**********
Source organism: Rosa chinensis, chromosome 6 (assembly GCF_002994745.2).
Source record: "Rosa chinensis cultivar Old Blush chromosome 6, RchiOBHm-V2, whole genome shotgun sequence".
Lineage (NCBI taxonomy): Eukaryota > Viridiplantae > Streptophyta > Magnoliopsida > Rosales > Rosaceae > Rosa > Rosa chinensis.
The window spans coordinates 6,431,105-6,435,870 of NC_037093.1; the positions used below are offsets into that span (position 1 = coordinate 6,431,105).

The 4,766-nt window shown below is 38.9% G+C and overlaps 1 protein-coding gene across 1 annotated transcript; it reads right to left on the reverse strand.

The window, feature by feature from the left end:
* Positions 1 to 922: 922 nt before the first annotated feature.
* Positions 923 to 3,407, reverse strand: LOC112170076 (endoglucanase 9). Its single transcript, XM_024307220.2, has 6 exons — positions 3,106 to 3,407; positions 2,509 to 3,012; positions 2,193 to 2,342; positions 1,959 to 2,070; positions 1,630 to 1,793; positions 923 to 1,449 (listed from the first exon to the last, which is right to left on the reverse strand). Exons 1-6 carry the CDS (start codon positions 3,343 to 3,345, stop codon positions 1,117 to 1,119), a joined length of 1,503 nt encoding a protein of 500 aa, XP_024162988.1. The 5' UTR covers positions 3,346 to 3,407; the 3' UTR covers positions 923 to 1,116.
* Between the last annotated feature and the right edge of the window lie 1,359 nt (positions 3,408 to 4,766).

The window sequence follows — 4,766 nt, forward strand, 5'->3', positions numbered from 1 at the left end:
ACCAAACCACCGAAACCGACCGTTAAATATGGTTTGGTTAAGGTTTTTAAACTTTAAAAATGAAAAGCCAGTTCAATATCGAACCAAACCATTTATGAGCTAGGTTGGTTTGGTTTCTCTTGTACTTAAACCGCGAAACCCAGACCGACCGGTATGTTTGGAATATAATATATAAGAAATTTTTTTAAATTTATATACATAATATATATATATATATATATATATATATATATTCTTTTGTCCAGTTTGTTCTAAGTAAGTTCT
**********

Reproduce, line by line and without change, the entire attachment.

Source organism: Rosa chinensis, chromosome 6 (assembly GCF_002994745.2).
Source record: "Rosa chinensis cultivar Old Blush chromosome 6, RchiOBHm-V2, whole genome shotgun sequence".
Lineage (NCBI taxonomy): Eukaryota > Viridiplantae > Streptophyta > Magnoliopsida > Rosales > Rosaceae > Rosa > Rosa chinensis.
The window spans coordinates 6,431,105-6,435,870 of NC_037093.1; the positions used below are offsets into that span (position 1 = coordinate 6,431,105).

The 4,766-nt window shown below is 38.9% G+C and overlaps 1 protein-coding gene across 1 annotated transcript; it reads right to left on the reverse strand.

The window, feature by feature from the left end:
* Positions 1 to 922: 922 nt before the first annotated feature.
* Positions 923 to 3,407, reverse strand: LOC112170076 (endoglucanase 9). Its single transcript, XM_024307220.2, has 6 exons — positions 3,106 to 3,407; positions 2,509 to 3,012; positions 2,193 to 2,342; positions 1,959 to 2,070; positions 1,630 to 1,793; positions 923 to 1,449 (listed from the first exon to the last, which is right to left on the reverse strand). Exons 1-6 carry the CDS (start codon positions 3,343 to 3,345, stop codon positions 1,117 to 1,119), a joined length of 1,503 nt encoding a protein of 500 aa, XP_024162988.1. The 5' UTR covers positions 3,346 to 3,407; the 3' UTR covers positions 923 to 1,116.
* Between the last annotated feature and the right edge of the window lie 1,359 nt (positions 3,408 to 4,766).

The window sequence follows — 4,766 nt, forward strand, 5'->3', positions numbered from 1 at the left end:
ACCAAACCACCGAAACCGACCGTTAAATATGGTTTGGTTAAGGTTTTTAAACTTTAAAAATGAAAAGCCAGTTCAATATCGAACCAAACCATTTATGAGCTAGGTTGGTTTGGTTTCTCTTGTACTTAAACCGCGAAACCCAGACCGACCGGTATGTTTGGAATATAATATATAAGAAATTTTTTTAAATTTATATACATAATATATATATATATATATATATATATATATATTCTTTTGTCCAGTTTGTTCTAAGTAAGTTCT